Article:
Harford athletes have certainly made a splash in the Towson State University swimming program.
Six Harford High School grads -- Dana Novotny, Mark Haynes, Aysha Saqib, Andrea Baran, Stacy Barnhill and Shelley Wagner -- are members of the Towson State swimming team this season. All are making significant contributions.
Swimming, though, can take a lot of time and change the regular routine of a collegiate student-athlete's life. But almost all the Harford swimmers say they have gained personally from the sometimes tough routine of practice and competition.
High on the list of benefits swimmers say practice and competition affords them: discipline, stress-reduction, grace-under-pressure skills and the value of friendships.
"The hardest part is getting out of bed and jumping in the water," said Novotny, a senior from C. Milton Wright. "I'm not a morningperson."
Scholarship swimmers, like Novotny, must come to practice on Monday, Wednesday and Friday from 6 to 7 a.m., in addition to practicing 3-6 p.m. every day. To arise before the winter sun comes up and head straight for the pool is tough.
It takes discipline, saysNovotny, who wakes up at 5:30, jumps in the car and motors to the campus pool. She arrives at 5:50 for practice.
The discipline has helped her tremendously. Her times have improved significantly since her days at C. Milton Wright.
She holds four Towson State records. Coach Ray Riordon said she's the top women's swimmer on the team.
Barnhill, a junior, also says she relies heavily on discipline. She practices with other team divers 4:30 to 8 p.m. Monday through Friday. It's a lot of repetitive work.
Barnhill said she does two hours worth of dives at practice. Her repertoire includes about 25 different dives, 20 of which she has learned since joining the Tigers.
Riordon said Barnhill, also a C. Milton Wright graduate, holds the school record for six dives on the one-meter board and for 11 dives on the three-meter board. The six-dive record was set at Johns Hopkins last week. Riordon said she is the top Towson State women's diver.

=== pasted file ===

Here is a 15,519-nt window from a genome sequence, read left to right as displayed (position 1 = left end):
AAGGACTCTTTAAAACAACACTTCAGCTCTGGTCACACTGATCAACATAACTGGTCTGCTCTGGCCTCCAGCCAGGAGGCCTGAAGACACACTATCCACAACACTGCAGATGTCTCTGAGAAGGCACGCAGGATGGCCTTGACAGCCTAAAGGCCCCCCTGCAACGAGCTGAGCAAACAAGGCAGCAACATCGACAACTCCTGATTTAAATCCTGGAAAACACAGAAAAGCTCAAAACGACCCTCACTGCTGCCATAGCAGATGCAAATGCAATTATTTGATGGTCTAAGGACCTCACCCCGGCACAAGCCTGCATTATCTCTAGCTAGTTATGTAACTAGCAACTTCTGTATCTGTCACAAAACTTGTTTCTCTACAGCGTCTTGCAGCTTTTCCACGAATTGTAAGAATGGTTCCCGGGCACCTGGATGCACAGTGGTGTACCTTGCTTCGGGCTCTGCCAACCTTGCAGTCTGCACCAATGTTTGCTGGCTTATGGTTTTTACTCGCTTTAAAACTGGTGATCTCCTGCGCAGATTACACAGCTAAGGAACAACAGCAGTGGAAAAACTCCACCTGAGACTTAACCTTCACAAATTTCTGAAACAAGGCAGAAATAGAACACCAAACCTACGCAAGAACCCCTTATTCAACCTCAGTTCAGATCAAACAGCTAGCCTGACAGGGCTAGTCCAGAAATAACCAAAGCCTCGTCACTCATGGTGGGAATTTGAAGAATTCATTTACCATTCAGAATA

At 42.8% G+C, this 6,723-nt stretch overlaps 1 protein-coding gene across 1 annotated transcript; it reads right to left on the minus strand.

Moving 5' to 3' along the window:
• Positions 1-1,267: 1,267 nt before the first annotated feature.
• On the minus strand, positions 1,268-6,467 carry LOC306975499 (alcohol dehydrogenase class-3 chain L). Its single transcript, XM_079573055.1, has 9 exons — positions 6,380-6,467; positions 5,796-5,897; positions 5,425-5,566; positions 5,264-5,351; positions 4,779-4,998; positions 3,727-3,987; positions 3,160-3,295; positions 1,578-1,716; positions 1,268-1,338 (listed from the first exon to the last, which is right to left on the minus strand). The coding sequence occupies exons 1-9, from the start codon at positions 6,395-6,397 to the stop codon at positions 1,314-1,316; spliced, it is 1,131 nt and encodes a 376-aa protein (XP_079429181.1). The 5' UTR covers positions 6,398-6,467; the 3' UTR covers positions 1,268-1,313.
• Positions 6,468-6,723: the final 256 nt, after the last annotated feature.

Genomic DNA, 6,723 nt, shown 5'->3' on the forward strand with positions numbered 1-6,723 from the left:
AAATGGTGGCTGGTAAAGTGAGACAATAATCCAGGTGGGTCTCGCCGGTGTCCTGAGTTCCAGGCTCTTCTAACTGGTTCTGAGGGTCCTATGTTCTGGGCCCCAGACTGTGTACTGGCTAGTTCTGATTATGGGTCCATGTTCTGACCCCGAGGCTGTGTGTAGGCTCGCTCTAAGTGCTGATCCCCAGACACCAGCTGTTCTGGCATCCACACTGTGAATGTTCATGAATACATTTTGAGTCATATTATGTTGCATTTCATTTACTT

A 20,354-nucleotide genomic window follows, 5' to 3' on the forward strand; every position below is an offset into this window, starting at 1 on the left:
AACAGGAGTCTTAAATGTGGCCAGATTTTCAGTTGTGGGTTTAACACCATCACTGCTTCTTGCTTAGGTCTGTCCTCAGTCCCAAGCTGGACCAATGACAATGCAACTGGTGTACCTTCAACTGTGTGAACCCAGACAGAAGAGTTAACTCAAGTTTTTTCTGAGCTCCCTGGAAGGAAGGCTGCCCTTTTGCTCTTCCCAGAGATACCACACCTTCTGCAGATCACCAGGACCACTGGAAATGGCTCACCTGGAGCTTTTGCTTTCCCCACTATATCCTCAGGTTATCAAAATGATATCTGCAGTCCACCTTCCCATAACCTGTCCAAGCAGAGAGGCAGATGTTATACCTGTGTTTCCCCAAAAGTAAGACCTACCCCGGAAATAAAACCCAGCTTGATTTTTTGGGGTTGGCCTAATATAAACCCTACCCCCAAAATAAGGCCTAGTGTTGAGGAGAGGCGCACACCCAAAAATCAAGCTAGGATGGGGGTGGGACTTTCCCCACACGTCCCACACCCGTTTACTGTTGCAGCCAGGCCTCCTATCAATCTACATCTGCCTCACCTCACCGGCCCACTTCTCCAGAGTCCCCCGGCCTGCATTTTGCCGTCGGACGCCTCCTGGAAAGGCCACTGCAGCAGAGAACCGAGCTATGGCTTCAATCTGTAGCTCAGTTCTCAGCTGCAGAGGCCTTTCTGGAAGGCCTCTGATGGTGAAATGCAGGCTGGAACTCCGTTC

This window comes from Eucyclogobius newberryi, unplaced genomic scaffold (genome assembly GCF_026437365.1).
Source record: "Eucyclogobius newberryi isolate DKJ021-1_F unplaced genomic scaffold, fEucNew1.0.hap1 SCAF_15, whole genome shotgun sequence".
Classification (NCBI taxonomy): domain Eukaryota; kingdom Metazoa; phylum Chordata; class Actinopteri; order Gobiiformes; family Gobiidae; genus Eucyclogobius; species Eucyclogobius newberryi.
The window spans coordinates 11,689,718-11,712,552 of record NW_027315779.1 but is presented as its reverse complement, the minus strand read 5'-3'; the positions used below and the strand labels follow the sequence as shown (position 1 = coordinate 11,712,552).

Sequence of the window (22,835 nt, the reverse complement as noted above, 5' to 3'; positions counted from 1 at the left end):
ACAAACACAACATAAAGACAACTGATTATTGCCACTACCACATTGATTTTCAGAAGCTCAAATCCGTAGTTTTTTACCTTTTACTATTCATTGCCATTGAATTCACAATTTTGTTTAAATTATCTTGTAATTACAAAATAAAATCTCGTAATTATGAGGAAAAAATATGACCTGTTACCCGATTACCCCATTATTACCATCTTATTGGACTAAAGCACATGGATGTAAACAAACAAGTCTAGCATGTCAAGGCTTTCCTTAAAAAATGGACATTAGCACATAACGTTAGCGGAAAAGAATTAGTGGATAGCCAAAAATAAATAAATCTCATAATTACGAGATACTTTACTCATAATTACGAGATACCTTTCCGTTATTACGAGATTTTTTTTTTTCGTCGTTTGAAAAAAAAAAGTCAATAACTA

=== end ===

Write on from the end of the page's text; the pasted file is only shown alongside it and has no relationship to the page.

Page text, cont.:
Barnhill said she is much more focused this season, and that is helping her improve.
"I think I'm just more into it," said Barnhill. "I havea much better attitude."
Swimmers also use the discipline they learn from swimming to keep their out-of-pool schedules on track.
Baran said that since swimmers know they must be at the pool at certaintimes, it forces them to do various tasks at the right times. For example, if they know rising early is a part of the schedule, classworkcan't really wait until 3 a.m.
Stress reduction is a benefit Saqib likes about the sport.
On a recent practice day, the clock neared 4 p.m. The team was starting to loosen up for practice and engagingin horseplay by the pool. But Saqib's mind occasionally drifted elsewhere. The freshman, who graduated from Bel Air High School, was worrying about her first finals week, set to begin the next day and looking forward to jumping in the pool to relax her mind and body.
"I think it helps relieve stress and tension," said Saqib. "It kind of helps you clear your head. It gives you more energy."
The swimmer, who had missed swim time due to a shoulder injury, said the water can be almost therapeutic. Both said that swimming, evenif during a workout, often has a soothing effect.
The water also seems to help the swimmers focus, especially if they are nervous.
Baran tells the story of her first collegiate competition. She got upon the board at the Shippensburg Relays and recalls the feeling of fear that gripped her. But it passed quickly.
"Everybody looked so big," said Baran, a junior who hails from Fallston. Fear at the thought of competing against college swimmers gripped her.
But once shedove in to the water, she began to focus on that which she'd practiced for: winning.
As for handling pressure, the swimmers say learning that skill comes with the competition. Haynes holds two Towson State men's swimming records. Riordon calls him the most versatile overall swimmer. He is the men's team's top gun.
Sometimes, however, the pressure of keeping up with that reputation made life difficult.
"I'd feel like when I'm in the pool, they expect me to finish first," said Haynes, a senior from Edgewood. "At first, that added pressure. Now I've accepted it."
Everybody has their own way of keeping events in perspective. Shelley Wagner, a junior, took a year off from swimming after graduating from John Carroll. She said she looks at hertimes, which have dropped a lot since high school.
Others use friendships -- or more specifically, their Harford County friends.
Barnhill said her freshman year was made much easier by the fact that Novotny was there and eased her into the transition. They knew each other from high school, and Novotny simply paved the way for her C. Milton Wright teammate.
"It's nice to have somebody you know," Riordon said. "It can make the transition a lot simpler. It can be overwhelming."
Wagner said that even with her year off, the jitters were there when she began college competition. She, too, adjusted. "I try to think of it in the big picture," Wagner said.
Haynes has been able to realize what he does well and what he does very well. Haynes said he does better in different events -- shorter distances -- than hedid before.
He has worked hard with weights and concentrated on the shorter distances and improved. He holds team records in the 200 breast stroke and the 400 individual medley and has nine first-place finishes already in three meets this season.
"I've turned (people'sexpectations) into a motivator instead of letting it get to me," Haynes said.
And, like the other five Harford teammates, he's learnedto swim and not sink.